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Will Work for Beer

As a beer writer I’m always asked how my career began followed by an “I wish I had your job!” When I start to explain what I do and how I got here, people start to understand that I don’t just drink, write and get paid. There’s much more to it.

IMG_7395Craft beer and I crossed paths in Europe, and it’s been true love ever since. Starting a free blog for fun developed into so much more, but opportunities didn’t come knocking at my door. I was the one who had to knock the doors to open them. 

A career in beer (writing), like most any other profession, usually happens from a combination of hard work and happenstance. Such was the case for me. What started out as a general interest turned into a hobby, and three years later became a career in an industry that I would have never imagined for myself.

While I have always enjoyed beer just as much as the next person, if a crystal ball were to have told me ten years ago that I would be working in the craft beer industry, I would have asked a snow globe. DSC_3032Luckily for me, I never had any premonitions nor received “you will work for beer” printed on a fortune cookie. To not know where my career path would take me was the best way to get there it with no expectations.

To break into the field really depends on what you want to do – brewing beer takes apprenticeship and education; selling beer takes sales experience and educational background usually in business; promoting beer takes strong communication and people skills, preferably some formal education in marketing and nowadays in social media; beer writing takes strong research skills and of course a knack for the written word. Also, knowing where to start in terms of a job search in the field is necessary. Beer jobs aren’t going to be commonly found as work in other fields.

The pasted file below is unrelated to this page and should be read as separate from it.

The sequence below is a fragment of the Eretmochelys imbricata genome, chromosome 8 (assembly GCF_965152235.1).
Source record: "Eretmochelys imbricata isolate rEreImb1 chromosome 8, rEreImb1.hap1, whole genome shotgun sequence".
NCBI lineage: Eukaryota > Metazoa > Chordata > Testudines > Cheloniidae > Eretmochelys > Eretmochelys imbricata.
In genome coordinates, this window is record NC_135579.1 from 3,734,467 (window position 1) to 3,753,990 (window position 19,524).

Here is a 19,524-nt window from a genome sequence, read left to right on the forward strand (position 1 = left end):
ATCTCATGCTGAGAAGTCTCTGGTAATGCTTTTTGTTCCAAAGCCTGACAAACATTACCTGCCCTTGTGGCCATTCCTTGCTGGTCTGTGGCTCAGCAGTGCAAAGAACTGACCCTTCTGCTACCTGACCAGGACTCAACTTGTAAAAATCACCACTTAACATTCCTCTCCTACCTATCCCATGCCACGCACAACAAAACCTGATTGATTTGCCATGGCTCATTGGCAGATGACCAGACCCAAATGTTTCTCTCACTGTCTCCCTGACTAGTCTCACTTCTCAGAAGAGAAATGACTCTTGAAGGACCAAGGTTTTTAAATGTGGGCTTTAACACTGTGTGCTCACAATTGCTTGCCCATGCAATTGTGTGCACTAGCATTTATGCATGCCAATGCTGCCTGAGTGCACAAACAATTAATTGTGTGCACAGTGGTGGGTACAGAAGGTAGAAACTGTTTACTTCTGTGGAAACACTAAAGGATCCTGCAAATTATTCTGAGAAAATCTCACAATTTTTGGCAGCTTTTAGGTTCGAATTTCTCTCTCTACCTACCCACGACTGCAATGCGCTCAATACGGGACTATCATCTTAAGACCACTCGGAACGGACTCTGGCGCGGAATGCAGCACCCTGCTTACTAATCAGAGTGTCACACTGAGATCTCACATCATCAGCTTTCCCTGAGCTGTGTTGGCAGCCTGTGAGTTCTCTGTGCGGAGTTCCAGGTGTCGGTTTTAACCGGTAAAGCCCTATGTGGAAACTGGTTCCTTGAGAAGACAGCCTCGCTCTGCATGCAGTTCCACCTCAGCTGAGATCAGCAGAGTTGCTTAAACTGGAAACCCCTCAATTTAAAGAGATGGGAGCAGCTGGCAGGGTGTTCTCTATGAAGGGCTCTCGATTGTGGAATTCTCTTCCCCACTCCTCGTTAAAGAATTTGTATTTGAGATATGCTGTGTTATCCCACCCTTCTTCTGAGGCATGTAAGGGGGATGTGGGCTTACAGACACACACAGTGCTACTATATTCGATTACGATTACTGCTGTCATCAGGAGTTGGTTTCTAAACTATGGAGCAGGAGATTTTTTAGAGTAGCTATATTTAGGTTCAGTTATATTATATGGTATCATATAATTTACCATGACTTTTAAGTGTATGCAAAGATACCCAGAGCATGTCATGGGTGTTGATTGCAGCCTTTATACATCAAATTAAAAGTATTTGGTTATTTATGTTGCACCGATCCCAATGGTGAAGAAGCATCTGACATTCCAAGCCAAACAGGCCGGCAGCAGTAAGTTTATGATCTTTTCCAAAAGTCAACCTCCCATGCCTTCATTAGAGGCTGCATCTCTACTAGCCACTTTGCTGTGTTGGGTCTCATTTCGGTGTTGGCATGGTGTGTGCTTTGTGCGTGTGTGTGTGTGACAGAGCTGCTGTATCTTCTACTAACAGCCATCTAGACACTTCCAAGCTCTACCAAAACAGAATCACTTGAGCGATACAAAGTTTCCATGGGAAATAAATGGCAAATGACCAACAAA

DSC_0107Finding a job is different for everyone, but a good start is networking. A good old pounding the pavement is a must. Can’t quit your day job just yet? Attending beer festivals – or better yet volunteering at beer festivals – even if it means hauling bags of ice from table to table is a great way to connect with different breweries and distributors. Finding part-time work at one of the many local pubs and brewpubs is a great way to learn firsthand about the wonderful intricacies of the industry and talk beer with customers regularly, thus furthering your education in beer. To test your beer knowledge and become a Cicerone Certified Beer Server, study for and take their online 60-question multiple-choice exam at

cicerone.org. To have this certification will not only expand your knowledge base, but will help start you on your way if you’re serious about a career in beer.IMG_0071

Online searches are also a good place to see what the job market looks like. Specific websites are out there that focus on jobs in the beer and spirits industry. Check out sites like brewingwork.com for different types of jobs worldwide. If your dream is to work for a particular brewery, go directly to their website and see if they’re hiring. Not only do breweries need brewers and bottlers, they need graphic designers, gift shop workers, Human Resources professionals, website developers, PR specialists, etc.

IMG_0062Throughout these past six years my craft beer journey has been a varied one – of exploration, education, and a sensory experience that moved me to write about the topic. The craft beer industry is one deeply rooted in history that has to move at a pace to keep up with the growing demand. What I most enjoy and appreciate about having worked in the craft beer industry firsthand are the people involved at every level. The real story isn’t about how hoppy IPAs are or who’s buying out whom. It’s about the people who brew it, buy it, drink it and enjoy each other’s company in the process. For me, this is the true benefit of the work that I do. The beer is the bonus. Cheers!

Gloria Rakowsky